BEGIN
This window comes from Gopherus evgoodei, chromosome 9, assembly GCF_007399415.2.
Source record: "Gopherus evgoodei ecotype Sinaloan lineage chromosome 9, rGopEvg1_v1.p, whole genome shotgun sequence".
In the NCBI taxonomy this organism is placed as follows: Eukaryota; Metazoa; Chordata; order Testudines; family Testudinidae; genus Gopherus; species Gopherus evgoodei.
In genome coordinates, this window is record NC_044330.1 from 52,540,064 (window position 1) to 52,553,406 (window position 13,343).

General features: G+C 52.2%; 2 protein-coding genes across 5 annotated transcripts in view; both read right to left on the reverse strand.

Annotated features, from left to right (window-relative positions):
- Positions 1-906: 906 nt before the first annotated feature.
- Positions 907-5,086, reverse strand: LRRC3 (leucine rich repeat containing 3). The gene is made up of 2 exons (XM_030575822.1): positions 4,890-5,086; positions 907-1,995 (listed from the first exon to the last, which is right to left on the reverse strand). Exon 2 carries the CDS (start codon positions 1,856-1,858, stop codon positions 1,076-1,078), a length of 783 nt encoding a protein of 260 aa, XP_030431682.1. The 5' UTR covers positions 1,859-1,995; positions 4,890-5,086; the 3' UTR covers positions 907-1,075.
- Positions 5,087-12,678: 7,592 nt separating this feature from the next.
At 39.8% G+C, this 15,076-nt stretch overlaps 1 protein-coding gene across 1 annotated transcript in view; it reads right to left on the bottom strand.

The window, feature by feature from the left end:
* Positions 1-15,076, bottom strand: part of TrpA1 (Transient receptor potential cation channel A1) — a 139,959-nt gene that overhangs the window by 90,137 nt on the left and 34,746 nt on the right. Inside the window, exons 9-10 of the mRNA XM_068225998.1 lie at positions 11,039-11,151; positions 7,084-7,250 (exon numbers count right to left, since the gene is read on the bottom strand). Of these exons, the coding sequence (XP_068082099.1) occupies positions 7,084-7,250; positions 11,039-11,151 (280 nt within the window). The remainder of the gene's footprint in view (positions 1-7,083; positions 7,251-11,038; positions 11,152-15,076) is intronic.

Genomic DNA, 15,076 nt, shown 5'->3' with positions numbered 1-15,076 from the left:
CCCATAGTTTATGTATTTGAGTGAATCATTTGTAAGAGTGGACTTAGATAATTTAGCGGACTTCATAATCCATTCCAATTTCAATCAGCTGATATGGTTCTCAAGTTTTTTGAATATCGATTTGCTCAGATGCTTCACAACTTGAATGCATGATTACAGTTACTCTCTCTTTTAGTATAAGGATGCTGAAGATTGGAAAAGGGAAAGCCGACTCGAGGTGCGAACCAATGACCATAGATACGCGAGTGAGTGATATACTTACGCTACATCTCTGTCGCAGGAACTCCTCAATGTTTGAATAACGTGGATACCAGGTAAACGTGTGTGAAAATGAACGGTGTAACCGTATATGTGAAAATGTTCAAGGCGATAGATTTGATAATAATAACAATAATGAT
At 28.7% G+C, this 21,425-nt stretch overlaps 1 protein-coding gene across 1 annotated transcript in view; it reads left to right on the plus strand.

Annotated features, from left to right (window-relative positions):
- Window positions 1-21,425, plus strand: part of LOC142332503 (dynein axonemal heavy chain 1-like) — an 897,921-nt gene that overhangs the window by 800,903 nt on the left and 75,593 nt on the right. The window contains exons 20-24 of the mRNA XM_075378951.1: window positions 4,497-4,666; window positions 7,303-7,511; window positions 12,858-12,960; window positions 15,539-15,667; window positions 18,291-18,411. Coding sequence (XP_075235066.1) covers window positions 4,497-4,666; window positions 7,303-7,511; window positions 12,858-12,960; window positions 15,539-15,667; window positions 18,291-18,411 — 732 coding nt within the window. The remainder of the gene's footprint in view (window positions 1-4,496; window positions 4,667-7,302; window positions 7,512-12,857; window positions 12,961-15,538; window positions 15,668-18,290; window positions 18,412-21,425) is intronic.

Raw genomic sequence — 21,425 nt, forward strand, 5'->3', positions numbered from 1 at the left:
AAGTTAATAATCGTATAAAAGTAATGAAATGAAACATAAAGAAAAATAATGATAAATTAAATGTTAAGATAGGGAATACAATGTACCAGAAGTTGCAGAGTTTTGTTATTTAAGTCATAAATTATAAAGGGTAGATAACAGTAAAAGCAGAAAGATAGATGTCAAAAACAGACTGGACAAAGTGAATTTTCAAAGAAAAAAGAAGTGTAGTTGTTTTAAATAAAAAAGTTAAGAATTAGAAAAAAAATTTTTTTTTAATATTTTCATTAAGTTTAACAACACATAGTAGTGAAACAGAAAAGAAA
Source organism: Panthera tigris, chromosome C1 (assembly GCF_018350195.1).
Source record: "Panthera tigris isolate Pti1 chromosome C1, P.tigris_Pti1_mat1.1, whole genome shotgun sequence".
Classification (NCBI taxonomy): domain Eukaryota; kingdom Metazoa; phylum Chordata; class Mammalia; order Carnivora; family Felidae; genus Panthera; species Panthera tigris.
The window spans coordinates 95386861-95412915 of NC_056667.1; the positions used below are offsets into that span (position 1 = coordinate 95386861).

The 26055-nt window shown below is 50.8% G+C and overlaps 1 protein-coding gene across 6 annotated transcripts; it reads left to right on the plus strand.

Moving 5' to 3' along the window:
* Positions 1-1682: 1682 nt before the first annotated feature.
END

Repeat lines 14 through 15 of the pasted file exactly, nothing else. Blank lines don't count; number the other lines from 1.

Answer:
CCCATAGTTTATGTATTTGAGTGAATCATTTGTAAGAGTGGACTTAGATAATTTAGCGGACTTCATAATCCATTCCAATTTCAATCAGCTGATATGGTTCTCAAGTTTTTTGAATATCGATTTGCTCAGATGCTTCACAACTTGAATGCATGATTACAGTTACTCTCTCTTTTAGTATAAGGATGCTGAAGATTGGAAAAGGGAAAGCCGACTCGAGGTGCGAACCAATGACCATAGATACGCGAGTGAGTGATATACTTACGCTACATCTCTGTCGCAGGAACTCCTCAATGTTTGAATAACGTGGATACCAGGTAAACGTGTGTGAAAATGAACGGTGTAACCGTATATGTGAAAATGTTCAAGGCGATAGATTTGATAATAATAACAATAATGAT
At 28.7% G+C, this 21,425-nt stretch overlaps 1 protein-coding gene across 1 annotated transcript in view; it reads left to right on the plus strand.